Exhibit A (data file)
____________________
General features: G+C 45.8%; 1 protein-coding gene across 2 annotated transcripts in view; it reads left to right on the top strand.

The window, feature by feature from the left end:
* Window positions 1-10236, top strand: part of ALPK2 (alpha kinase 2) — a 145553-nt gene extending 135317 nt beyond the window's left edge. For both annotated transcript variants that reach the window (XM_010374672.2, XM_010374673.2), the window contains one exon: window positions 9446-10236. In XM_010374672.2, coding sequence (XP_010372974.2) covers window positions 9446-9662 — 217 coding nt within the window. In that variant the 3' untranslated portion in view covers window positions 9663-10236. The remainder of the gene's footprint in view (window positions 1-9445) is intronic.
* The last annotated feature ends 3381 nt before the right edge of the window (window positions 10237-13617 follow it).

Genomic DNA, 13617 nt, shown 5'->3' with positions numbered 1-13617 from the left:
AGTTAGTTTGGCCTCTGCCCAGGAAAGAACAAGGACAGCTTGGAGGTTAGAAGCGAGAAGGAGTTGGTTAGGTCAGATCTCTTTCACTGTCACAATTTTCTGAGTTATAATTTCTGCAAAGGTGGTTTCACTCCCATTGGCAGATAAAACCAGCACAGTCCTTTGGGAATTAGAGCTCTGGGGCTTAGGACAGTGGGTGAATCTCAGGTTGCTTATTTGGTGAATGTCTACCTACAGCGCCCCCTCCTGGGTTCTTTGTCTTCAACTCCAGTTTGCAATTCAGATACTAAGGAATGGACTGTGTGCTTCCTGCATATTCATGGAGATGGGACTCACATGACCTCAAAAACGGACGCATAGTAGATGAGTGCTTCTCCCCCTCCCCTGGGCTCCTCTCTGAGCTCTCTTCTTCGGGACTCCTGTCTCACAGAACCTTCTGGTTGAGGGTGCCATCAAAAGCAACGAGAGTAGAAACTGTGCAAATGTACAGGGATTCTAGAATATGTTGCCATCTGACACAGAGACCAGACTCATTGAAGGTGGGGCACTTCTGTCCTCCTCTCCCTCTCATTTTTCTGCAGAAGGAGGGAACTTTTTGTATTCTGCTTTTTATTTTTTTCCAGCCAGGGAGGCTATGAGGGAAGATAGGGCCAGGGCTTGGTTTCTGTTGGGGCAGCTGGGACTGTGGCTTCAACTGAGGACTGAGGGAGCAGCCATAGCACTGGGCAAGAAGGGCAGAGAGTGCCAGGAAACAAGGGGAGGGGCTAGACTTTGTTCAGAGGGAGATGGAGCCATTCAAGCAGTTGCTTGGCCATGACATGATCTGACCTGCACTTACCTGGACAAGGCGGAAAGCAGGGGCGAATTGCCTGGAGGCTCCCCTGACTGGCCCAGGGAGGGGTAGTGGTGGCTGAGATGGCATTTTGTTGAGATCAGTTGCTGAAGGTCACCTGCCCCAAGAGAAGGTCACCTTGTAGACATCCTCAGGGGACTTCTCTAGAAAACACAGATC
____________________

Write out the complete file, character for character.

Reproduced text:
General features: G+C 45.8%; 1 protein-coding gene across 2 annotated transcripts in view; it reads left to right on the top strand.

The window, feature by feature from the left end:
* Window positions 1-10236, top strand: part of ALPK2 (alpha kinase 2) — a 145553-nt gene extending 135317 nt beyond the window's left edge. For both annotated transcript variants that reach the window (XM_010374672.2, XM_010374673.2), the window contains one exon: window positions 9446-10236. In XM_010374672.2, coding sequence (XP_010372974.2) covers window positions 9446-9662 — 217 coding nt within the window. In that variant the 3' untranslated portion in view covers window positions 9663-10236. The remainder of the gene's footprint in view (window positions 1-9445) is intronic.
* The last annotated feature ends 3381 nt before the right edge of the window (window positions 10237-13617 follow it).

Genomic DNA, 13617 nt, shown 5'->3' with positions numbered 1-13617 from the left:
AGTTAGTTTGGCCTCTGCCCAGGAAAGAACAAGGACAGCTTGGAGGTTAGAAGCGAGAAGGAGTTGGTTAGGTCAGATCTCTTTCACTGTCACAATTTTCTGAGTTATAATTTCTGCAAAGGTGGTTTCACTCCCATTGGCAGATAAAACCAGCACAGTCCTTTGGGAATTAGAGCTCTGGGGCTTAGGACAGTGGGTGAATCTCAGGTTGCTTATTTGGTGAATGTCTACCTACAGCGCCCCCTCCTGGGTTCTTTGTCTTCAACTCCAGTTTGCAATTCAGATACTAAGGAATGGACTGTGTGCTTCCTGCATATTCATGGAGATGGGACTCACATGACCTCAAAAACGGACGCATAGTAGATGAGTGCTTCTCCCCCTCCCCTGGGCTCCTCTCTGAGCTCTCTTCTTCGGGACTCCTGTCTCACAGAACCTTCTGGTTGAGGGTGCCATCAAAAGCAACGAGAGTAGAAACTGTGCAAATGTACAGGGATTCTAGAATATGTTGCCATCTGACACAGAGACCAGACTCATTGAAGGTGGGGCACTTCTGTCCTCCTCTCCCTCTCATTTTTCTGCAGAAGGAGGGAACTTTTTGTATTCTGCTTTTTATTTTTTTCCAGCCAGGGAGGCTATGAGGGAAGATAGGGCCAGGGCTTGGTTTCTGTTGGGGCAGCTGGGACTGTGGCTTCAACTGAGGACTGAGGGAGCAGCCATAGCACTGGGCAAGAAGGGCAGAGAGTGCCAGGAAACAAGGGGAGGGGCTAGACTTTGTTCAGAGGGAGATGGAGCCATTCAAGCAGTTGCTTGGCCATGACATGATCTGACCTGCACTTACCTGGACAAGGCGGAAAGCAGGGGCGAATTGCCTGGAGGCTCCCCTGACTGGCCCAGGGAGGGGTAGTGGTGGCTGAGATGGCATTTTGTTGAGATCAGTTGCTGAAGGTCACCTGCCCCAAGAGAAGGTCACCTTGTAGACATCCTCAGGGGACTTCTCTAGAAAACACAGATC